Again, it did not ban school prayer or “kick god out of schools” as has been claimed by the Religious Right. As Charles C. Haynes of the First Amendment Center writes, the ruling “requires that teachers and administrators neither promote nor denigrate religion — a commitment to state neutrality that protects the religious freedom of students of all faiths and no faith.”

Is that really so hard?

Yet David Dewhurst calls teaching creationism “fairness” but what is fair about teaching our children that God made the Grand Canyon with a flood when scientifically speaking, that’s hogwash, when other children in other countries are being taught the scientific principles that underlie our universe?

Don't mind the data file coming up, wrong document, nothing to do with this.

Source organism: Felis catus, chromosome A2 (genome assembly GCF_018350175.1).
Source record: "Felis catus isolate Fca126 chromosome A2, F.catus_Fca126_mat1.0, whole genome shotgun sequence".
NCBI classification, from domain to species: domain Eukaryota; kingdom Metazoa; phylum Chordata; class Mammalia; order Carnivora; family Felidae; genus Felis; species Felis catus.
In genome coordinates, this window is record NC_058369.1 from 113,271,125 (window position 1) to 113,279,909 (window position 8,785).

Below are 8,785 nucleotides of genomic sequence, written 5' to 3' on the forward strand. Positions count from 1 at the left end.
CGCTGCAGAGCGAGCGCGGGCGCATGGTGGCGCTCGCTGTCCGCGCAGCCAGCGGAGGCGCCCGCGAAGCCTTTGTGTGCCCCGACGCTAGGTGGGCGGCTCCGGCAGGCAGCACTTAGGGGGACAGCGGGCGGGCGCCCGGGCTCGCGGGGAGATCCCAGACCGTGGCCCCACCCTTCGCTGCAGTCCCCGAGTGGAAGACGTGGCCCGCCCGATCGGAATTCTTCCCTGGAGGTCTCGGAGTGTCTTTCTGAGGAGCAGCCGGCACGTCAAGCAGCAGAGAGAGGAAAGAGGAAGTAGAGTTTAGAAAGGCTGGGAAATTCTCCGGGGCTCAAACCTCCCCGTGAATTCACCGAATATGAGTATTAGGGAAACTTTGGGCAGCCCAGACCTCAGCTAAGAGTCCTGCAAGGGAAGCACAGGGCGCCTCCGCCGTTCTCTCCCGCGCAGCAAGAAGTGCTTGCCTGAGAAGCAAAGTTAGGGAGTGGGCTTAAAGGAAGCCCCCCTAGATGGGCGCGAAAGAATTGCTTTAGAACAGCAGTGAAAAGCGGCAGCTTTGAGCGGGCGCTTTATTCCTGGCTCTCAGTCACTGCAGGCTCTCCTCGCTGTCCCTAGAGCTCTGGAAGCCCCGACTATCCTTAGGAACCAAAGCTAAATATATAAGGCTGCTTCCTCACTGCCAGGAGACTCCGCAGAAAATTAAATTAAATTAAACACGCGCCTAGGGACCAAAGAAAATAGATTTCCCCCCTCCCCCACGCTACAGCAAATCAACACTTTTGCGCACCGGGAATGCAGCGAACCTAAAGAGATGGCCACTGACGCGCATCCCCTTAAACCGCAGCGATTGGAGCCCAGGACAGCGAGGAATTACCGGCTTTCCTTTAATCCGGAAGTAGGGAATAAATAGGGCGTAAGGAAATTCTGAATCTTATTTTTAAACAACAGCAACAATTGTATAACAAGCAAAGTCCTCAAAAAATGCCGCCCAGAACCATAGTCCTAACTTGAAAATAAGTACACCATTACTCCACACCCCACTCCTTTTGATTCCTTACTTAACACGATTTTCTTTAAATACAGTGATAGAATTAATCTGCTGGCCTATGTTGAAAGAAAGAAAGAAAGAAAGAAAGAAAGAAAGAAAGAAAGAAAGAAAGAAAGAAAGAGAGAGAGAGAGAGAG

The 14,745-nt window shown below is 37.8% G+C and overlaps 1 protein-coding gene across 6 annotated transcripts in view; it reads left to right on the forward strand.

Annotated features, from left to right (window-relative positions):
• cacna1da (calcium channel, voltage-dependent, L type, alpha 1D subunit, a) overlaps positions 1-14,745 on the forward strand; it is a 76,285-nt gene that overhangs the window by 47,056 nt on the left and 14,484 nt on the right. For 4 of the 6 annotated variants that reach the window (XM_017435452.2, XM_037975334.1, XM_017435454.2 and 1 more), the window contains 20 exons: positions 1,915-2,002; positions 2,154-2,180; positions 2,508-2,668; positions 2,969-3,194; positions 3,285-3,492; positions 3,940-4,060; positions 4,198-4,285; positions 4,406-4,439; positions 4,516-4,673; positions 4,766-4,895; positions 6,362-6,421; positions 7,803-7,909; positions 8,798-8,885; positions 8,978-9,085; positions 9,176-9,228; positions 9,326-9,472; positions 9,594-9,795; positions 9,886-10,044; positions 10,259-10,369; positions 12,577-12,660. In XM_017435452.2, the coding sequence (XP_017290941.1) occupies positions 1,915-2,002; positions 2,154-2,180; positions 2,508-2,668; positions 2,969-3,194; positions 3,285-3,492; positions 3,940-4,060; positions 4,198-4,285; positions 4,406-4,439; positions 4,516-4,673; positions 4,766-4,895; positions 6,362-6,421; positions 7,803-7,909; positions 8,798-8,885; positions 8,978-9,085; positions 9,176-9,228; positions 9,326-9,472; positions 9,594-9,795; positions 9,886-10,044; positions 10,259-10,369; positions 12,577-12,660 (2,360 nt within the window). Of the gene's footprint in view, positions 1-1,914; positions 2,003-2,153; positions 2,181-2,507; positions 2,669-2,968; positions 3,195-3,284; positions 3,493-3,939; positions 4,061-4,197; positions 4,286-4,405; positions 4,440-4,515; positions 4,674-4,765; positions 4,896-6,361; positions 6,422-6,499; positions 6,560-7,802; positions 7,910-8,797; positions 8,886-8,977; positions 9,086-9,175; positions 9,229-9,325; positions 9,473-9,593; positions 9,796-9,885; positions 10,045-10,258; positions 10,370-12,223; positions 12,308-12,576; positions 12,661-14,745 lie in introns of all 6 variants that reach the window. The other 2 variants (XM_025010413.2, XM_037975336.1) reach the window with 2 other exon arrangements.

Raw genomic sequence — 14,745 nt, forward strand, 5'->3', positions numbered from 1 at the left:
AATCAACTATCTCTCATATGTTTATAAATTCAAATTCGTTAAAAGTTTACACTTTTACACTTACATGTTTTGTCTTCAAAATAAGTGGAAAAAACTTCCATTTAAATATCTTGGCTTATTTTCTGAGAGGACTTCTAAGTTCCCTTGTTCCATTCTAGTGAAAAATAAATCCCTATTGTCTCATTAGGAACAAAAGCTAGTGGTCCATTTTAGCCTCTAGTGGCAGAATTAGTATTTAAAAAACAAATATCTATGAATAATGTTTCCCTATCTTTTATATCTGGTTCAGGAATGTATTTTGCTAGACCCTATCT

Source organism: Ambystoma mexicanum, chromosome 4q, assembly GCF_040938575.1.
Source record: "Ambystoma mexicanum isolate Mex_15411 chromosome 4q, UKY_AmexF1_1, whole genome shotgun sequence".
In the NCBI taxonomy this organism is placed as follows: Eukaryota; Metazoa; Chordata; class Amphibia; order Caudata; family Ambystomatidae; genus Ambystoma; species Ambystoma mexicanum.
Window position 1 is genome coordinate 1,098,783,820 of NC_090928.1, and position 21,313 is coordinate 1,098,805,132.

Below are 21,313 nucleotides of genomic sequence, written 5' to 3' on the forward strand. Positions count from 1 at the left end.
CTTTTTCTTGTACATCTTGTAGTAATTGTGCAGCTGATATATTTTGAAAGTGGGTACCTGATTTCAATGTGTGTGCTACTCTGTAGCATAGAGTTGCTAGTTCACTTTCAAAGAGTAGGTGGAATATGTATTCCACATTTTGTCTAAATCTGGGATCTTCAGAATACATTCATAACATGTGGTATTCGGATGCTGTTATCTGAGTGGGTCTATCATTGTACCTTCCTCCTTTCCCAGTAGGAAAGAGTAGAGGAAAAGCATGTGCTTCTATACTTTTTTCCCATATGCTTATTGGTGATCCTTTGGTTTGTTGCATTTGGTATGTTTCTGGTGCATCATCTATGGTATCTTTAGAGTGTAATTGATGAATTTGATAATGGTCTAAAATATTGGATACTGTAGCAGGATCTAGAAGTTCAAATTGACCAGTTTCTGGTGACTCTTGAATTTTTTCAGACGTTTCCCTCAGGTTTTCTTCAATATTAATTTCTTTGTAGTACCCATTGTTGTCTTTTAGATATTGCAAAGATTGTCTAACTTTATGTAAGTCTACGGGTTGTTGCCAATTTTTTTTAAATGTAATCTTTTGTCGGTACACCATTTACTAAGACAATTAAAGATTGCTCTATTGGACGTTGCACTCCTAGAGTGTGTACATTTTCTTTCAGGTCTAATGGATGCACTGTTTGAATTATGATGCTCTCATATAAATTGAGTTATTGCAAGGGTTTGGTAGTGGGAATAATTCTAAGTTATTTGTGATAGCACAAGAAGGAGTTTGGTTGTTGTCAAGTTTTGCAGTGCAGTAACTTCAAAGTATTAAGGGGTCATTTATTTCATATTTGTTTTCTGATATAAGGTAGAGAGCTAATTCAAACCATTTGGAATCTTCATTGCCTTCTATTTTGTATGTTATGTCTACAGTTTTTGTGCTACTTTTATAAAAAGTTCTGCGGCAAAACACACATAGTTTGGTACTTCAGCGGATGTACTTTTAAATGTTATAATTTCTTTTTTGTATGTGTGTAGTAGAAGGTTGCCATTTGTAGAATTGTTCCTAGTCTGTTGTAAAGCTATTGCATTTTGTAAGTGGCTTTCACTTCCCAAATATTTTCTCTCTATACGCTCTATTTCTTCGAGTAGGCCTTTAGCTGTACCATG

Are children from Texas going to be able to compete in the global marketplace armed with 13th century ideas in a 21st century world?

Of course, some of those kids won’t grow up to compete in the global marketplace. Some of those kids will be dead, because Texas GOP gubernatorial candidate Larry Secede Kilgore – yes, he legally changed his middle name – wants to kill gays. He says gays should be dealt with biblically.

Presumably, he will then also stone his own disobedient children. Because the Bible says so.

According to Burnt Orange Report, Kilgore said,